the next available (unique) number above the highest number currently
assigned. For example, if UIDs 100, 105, and 200 are assigned, the
next default UID number will be 201. UIDs 0-99 are reserved for
allocation by the Solaris Operating System.











See attributes(5) for descriptions of the following attributes:

|Interface Stability | Committed |


passwd(1), profiles(1), roles(1), users(1B), groupadd(1M), groupdel(1M),
groupmod(1M), grpck(1M), logins(1M), pwck(1M), userdel(1M), usermod(1M),
getdate(3C), auth_attr(4), passwd(4), prof_attr(4), project(4),
user_attr(4), attributes(5), zfs(1M)


In case of an error, useradd prints an error message and exits with a
non-zero status.

The following indicates that login specified is already in use:

UX: useradd: ERROR: login is already in use. Choose another.

The following indicates that the uid specified with the -u option is not

UX: useradd: ERROR: uid uid is already in use. Choose another.

The following indicates that the group specified with the -g option is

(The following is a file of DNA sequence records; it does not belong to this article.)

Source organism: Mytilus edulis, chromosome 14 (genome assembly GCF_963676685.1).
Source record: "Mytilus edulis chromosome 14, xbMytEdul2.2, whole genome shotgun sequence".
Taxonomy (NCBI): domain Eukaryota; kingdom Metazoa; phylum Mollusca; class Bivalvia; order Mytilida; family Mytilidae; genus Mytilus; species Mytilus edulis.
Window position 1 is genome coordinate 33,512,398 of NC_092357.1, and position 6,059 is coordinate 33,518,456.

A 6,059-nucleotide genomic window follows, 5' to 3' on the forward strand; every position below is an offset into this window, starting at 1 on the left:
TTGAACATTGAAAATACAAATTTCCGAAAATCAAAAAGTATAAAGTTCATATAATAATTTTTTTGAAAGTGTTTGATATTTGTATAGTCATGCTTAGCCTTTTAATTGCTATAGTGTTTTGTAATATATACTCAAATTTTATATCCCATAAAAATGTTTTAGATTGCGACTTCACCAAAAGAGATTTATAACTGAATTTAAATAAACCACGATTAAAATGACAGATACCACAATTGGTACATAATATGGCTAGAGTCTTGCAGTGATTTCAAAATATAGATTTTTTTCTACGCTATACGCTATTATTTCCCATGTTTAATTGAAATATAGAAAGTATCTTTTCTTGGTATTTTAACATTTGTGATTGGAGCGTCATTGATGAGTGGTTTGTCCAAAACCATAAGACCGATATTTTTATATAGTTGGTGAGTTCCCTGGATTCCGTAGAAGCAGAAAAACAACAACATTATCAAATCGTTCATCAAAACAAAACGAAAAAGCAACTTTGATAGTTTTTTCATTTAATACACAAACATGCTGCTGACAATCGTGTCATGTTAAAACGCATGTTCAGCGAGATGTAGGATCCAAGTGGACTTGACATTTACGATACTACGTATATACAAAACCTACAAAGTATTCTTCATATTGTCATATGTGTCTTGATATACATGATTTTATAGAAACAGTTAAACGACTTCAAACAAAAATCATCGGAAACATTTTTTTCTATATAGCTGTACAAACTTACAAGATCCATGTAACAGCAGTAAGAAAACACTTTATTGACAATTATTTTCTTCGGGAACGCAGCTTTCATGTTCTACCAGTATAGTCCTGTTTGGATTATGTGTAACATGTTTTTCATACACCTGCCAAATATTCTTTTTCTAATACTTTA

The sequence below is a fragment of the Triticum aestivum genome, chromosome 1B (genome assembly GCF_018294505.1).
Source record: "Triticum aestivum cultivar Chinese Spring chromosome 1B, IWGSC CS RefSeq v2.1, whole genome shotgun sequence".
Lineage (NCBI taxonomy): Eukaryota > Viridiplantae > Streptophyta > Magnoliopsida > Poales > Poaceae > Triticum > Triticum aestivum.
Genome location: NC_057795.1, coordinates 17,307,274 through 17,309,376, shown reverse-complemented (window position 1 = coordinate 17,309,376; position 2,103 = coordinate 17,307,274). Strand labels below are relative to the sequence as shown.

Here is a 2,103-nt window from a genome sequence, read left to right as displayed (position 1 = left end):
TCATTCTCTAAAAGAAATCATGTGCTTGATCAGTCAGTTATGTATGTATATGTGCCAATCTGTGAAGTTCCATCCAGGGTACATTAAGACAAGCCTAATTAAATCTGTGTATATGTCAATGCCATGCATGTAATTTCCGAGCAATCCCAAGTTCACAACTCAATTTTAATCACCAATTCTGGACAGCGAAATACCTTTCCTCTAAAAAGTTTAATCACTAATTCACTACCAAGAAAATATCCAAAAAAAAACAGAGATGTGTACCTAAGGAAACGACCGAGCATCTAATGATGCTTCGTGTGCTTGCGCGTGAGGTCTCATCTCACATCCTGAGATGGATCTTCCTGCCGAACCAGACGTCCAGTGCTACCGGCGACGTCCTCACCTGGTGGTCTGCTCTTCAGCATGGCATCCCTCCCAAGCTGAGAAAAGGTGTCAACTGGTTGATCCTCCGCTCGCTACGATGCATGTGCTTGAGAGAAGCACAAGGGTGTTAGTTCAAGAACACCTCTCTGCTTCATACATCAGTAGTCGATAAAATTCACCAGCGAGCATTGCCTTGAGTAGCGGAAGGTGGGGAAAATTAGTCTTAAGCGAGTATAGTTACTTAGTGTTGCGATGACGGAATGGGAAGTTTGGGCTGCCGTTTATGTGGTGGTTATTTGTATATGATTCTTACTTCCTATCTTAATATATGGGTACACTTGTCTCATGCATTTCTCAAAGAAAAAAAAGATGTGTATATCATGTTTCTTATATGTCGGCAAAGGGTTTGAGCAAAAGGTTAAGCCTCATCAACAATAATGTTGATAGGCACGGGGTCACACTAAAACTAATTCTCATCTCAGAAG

already in use:

UX: useradd: ERROR: group group does not exist. Choose another.

The following indicates that the uid specified with the -u option is in
the range of reserved UIDs (from 0-99):

UX: useradd: WARNING: uid uid is reserved.

The following indicates that the uid specified with the -u option exceeds
MAXUID as defined in <sys/param.h>:

UX: useradd: ERROR: uid uid is too big. Choose another.

The following indicates that the /etc/passwd or /etc/shadow files do not

UX: useradd: ERROR: Cannot update system files - login cannot be created.


The useradd utility adds definitions to only the local /etc/group,
etc/passwd, /etc/passwd, /etc/shadow, /etc/project, and /etc/user_attr
files. If a network name service is being used to supplement the local
/etc/passwd file with additional entries, useradd cannot change
information supplied by the network name service. However useradd will
verify the uniqueness of the user name (or role) and user id and the
existence of any group names specified against the external name service.

February 25, 2017 USERADD(1M)